���The manner in which, in this example, the violins are l used ' divisi' is worthy of notice. In another work of Monteverde's, Combattimento di Tan- credi e Clorinda, diClaudioMonteverde. Venezia, 1624,* 2 we find modern violin-effects introduced in a still more remarkable way. Here we have re* citatives accompanied by tremolos for violins and bass, pizzicato* marked thus, ' Qui si lascia 1'arco, e si strappano le corde con duoi diti '; and after- wards, Qui si ripiglia 1'arco.' That violinists were even at that time expected to produce gra- dations of tone with the bow is proved by the direction given respecting the final pause of the same work: 'Questa ultima nota va in arcata morendo.'
The earliest known solo composition for the violin is contained in a work of BIAGIO MARINI, published in 1620. It is a 'Romanesca per Violino Solo e Basso se piaci ' (ad lib.) and some dances. The Romanesca 8 is musically poor and clumsy, and, except that in it we meet with the shake for the first time, uninteresting. The de- mands it makes on the executant are very small. The same m&y be said of another very early com- position for violin solo, 'La sfera armoniosa da Paolo Quagliati* (Roma 1623). Of far greater
i Quite in accordance with Berlioz's advice. a See MONTEVERDE, vol. ii. p. 369o.
3 Beprlnted in the Appendix of Wasielewski's book: 'Die Violine 1m zvlL Jahrhundert.'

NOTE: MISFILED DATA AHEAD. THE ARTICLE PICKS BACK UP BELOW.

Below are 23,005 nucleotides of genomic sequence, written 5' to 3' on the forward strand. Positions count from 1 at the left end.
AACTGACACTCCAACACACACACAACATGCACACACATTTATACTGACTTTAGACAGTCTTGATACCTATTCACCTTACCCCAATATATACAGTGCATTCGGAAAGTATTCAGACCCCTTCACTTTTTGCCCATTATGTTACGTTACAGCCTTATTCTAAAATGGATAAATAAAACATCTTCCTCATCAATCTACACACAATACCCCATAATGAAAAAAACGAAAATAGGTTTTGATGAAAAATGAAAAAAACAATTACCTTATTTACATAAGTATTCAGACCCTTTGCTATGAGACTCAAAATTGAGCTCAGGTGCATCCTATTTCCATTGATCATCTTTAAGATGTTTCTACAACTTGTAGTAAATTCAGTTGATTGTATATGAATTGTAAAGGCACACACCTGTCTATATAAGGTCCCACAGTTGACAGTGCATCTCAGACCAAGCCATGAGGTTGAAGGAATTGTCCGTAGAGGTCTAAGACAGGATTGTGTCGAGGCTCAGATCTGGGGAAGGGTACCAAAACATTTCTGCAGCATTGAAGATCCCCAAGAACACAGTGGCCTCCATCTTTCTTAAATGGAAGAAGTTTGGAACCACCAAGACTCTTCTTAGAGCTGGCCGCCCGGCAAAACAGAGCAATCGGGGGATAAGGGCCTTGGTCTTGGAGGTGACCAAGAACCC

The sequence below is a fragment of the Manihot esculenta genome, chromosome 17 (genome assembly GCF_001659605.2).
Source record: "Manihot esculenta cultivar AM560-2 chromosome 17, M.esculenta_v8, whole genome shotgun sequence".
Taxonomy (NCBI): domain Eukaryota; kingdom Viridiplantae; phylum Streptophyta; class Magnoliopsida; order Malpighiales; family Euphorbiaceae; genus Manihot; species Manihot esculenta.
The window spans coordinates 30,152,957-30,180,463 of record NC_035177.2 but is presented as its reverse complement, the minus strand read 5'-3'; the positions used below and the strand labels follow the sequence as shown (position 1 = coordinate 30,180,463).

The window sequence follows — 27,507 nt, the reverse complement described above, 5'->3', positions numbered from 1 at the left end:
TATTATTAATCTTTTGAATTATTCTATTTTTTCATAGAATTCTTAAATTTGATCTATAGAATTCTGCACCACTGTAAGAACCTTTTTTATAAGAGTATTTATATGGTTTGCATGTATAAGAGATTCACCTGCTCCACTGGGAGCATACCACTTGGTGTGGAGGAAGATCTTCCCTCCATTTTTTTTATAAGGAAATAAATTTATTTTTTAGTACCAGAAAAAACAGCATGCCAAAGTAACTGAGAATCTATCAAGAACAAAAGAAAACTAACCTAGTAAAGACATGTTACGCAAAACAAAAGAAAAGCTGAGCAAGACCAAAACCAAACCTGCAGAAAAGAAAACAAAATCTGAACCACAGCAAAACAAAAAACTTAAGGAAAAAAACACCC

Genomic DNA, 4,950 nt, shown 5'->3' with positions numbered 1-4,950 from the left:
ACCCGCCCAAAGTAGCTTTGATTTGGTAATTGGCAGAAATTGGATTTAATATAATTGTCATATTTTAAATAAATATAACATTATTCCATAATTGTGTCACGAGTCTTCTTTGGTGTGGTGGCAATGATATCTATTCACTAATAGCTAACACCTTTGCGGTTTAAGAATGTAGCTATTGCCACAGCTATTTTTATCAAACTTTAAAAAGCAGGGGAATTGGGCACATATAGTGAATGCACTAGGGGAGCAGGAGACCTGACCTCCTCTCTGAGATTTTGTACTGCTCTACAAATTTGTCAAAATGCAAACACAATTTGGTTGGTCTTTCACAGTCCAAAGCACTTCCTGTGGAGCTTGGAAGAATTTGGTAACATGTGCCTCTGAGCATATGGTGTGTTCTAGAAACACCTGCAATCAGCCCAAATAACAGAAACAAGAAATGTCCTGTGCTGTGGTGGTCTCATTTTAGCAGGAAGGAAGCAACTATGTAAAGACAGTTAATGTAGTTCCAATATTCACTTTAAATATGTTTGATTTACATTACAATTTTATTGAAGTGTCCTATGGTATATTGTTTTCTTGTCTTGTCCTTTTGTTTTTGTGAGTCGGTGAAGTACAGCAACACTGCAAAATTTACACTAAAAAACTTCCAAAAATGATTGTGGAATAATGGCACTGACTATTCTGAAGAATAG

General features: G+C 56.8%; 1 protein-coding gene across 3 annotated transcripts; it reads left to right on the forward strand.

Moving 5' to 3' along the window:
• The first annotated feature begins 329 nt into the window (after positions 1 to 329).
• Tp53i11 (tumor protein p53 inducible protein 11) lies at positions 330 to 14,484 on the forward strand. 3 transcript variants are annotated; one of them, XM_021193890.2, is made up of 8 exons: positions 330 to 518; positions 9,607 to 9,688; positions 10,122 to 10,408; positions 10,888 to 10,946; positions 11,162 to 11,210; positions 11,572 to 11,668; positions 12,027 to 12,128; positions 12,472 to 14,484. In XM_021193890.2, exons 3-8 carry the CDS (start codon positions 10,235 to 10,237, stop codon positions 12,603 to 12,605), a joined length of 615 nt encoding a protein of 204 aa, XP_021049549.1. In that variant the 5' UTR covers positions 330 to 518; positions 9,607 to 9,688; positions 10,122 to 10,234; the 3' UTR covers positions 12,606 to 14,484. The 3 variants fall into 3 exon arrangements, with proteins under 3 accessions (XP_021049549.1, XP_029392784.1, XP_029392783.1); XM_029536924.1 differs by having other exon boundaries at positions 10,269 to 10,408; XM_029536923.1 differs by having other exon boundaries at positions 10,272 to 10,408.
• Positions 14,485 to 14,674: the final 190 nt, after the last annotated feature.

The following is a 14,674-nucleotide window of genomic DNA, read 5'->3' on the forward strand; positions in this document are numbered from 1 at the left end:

importance, and showing a great advance in exe- cution, are the compositions of CARLO FARINA, who has justly been termed the founder of the race of violin-virtuosos. He published in 1627, at Dres- den, a collection of Violin-pieces, Dances, French airs, Quodlibets, etc., among which a Capriccio stravagante ' is of the utmost interest, both music- ally and technically. Musically it represents one of the first attempts at tone-picturing (Klang- malerei), and, however crude and even childish, the composer evidently was well aware of the powers of expression and character pertaining to his instrument. He employs a considerable variety of bowing, double-stopping, and chords. The 3rd position, however, is not exceeded, and the fourth string not yet used. TARQUINIO MERULA (about 1640) shows a technical advance in frequent change of position, and especially in introducing octave-passages. PAOLO UOELLINI, in his canzoni (1649), goes up to the 6th position, and has a great variety of bowing. Hitherto (the middle of the 1 7th century) the violin plays but an un- important part as a solo instrument, and it is only with the development of the Sonata-form (in the old sense of the term) that it assumes a position of importance in the history of music. The terms 'Sonata,' ' Canzone,' and ' Sinfonia' were origin- ally used in a general way for instrumental set- tings of all kinds, without designating any special form. Towards the year 1630, we find the first compositions containing rudimentally the form of the classical Violin Sonata. Its fundamental prin- ciple consisted in alternation of slow and quick movements. Among the earliest specimens of this rudimentary sonata-form may be counted the Sonatas of Giov. Battista Fontana (published about 1630), a Sinfonia by Mont' Albano (1629), Canzoni by Tarquinio Merula (1639), Canzoni and a Sonata by Massimiliano Neri (1644. and 51). From about 1650, the name Canzone falls out of use, and Sonata is the universally accepted term for violin-compositions. M. Neri appears to have been the first to have made the distinction be- tween 'Sonata da chiesa' (church-sonata) and ' Sonata da camera ' (chamber-sonata). The So- nata da chiesa generally consisted of 3 or 4 move- ments : a prelude, in slow measured time and of pathetic character, followed by an allegro in fu- gato-form ; again a slow movement and a finale of more lively and brilliant character. The Sonata da camera, at this early period, was in reality a Suite of Dances the slow and solemn Sarabandes and Allemandes alternating with the lively Ga- vottes, Gigues, etc. The artistic capabilities of the violin, and its powers for musical expression, once discovered, the Roman Catholic clergy, who have ever been anxious to avail themselves of the elevating and refining power of the fine arts, were not slow to introduce it in the services of the Church. We have seen already the extended use which Gabrieli, in his church-music, made of orchestral accompaniments, and how, from merely supporting and doubling the voices, he proceeded to obligate instrumental settings. From about 1650, instrumental performances unconnected with vocal music began to form a regular part